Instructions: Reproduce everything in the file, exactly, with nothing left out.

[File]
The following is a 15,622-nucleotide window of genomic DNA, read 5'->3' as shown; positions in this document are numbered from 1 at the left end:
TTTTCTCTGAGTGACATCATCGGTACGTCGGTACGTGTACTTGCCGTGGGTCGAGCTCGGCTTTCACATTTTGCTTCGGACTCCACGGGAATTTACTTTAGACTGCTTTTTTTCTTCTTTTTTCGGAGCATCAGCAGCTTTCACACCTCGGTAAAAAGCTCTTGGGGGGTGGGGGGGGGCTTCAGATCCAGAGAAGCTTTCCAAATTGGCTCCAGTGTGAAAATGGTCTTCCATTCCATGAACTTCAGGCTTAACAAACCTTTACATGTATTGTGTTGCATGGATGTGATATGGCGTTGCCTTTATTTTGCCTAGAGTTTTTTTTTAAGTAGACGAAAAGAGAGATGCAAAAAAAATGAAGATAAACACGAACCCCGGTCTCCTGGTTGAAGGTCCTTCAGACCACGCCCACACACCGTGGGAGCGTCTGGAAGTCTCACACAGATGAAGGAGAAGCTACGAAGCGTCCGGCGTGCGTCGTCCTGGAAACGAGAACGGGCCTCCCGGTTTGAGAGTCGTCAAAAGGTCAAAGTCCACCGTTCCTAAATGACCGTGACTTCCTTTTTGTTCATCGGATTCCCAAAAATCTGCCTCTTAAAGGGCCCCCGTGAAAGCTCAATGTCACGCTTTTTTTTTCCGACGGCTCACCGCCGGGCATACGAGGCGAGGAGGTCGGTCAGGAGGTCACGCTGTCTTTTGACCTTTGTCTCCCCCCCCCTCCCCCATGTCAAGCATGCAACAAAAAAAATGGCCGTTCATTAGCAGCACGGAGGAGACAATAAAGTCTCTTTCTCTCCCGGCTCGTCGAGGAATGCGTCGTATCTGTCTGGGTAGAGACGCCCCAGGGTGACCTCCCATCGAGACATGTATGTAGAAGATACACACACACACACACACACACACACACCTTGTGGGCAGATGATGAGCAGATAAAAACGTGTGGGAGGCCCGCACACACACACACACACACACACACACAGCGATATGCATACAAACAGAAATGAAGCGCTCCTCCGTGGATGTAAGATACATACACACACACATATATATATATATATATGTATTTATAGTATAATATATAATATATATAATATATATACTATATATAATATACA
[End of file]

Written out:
The following is a 15,622-nucleotide window of genomic DNA, read 5'->3' as shown; positions in this document are numbered from 1 at the left end:
TTTTCTCTGAGTGACATCATCGGTACGTCGGTACGTGTACTTGCCGTGGGTCGAGCTCGGCTTTCACATTTTGCTTCGGACTCCACGGGAATTTACTTTAGACTGCTTTTTTTCTTCTTTTTTCGGAGCATCAGCAGCTTTCACACCTCGGTAAAAAGCTCTTGGGGGGTGGGGGGGGGCTTCAGATCCAGAGAAGCTTTCCAAATTGGCTCCAGTGTGAAAATGGTCTTCCATTCCATGAACTTCAGGCTTAACAAACCTTTACATGTATTGTGTTGCATGGATGTGATATGGCGTTGCCTTTATTTTGCCTAGAGTTTTTTTTTAAGTAGACGAAAAGAGAGATGCAAAAAAAATGAAGATAAACACGAACCCCGGTCTCCTGGTTGAAGGTCCTTCAGACCACGCCCACACACCGTGGGAGCGTCTGGAAGTCTCACACAGATGAAGGAGAAGCTACGAAGCGTCCGGCGTGCGTCGTCCTGGAAACGAGAACGGGCCTCCCGGTTTGAGAGTCGTCAAAAGGTCAAAGTCCACCGTTCCTAAATGACCGTGACTTCCTTTTTGTTCATCGGATTCCCAAAAATCTGCCTCTTAAAGGGCCCCCGTGAAAGCTCAATGTCACGCTTTTTTTTTCCGACGGCTCACCGCCGGGCATACGAGGCGAGGAGGTCGGTCAGGAGGTCACGCTGTCTTTTGACCTTTGTCTCCCCCCCCCTCCCCCATGTCAAGCATGCAACAAAAAAAATGGCCGTTCATTAGCAGCACGGAGGAGACAATAAAGTCTCTTTCTCTCCCGGCTCGTCGAGGAATGCGTCGTATCTGTCTGGGTAGAGACGCCCCAGGGTGACCTCCCATCGAGACATGTATGTAGAAGATACACACACACACACACACACACACACACCTTGTGGGCAGATGATGAGCAGATAAAAACGTGTGGGAGGCCCGCACACACACACACACACACACACACACAGCGATATGCATACAAACAGAAATGAAGCGCTCCTCCGTGGATGTAAGATACATACACACACACATATATATATATATATATGTATTTATAGTATAATATATAATATATATAATATATATACTATATATAATATACA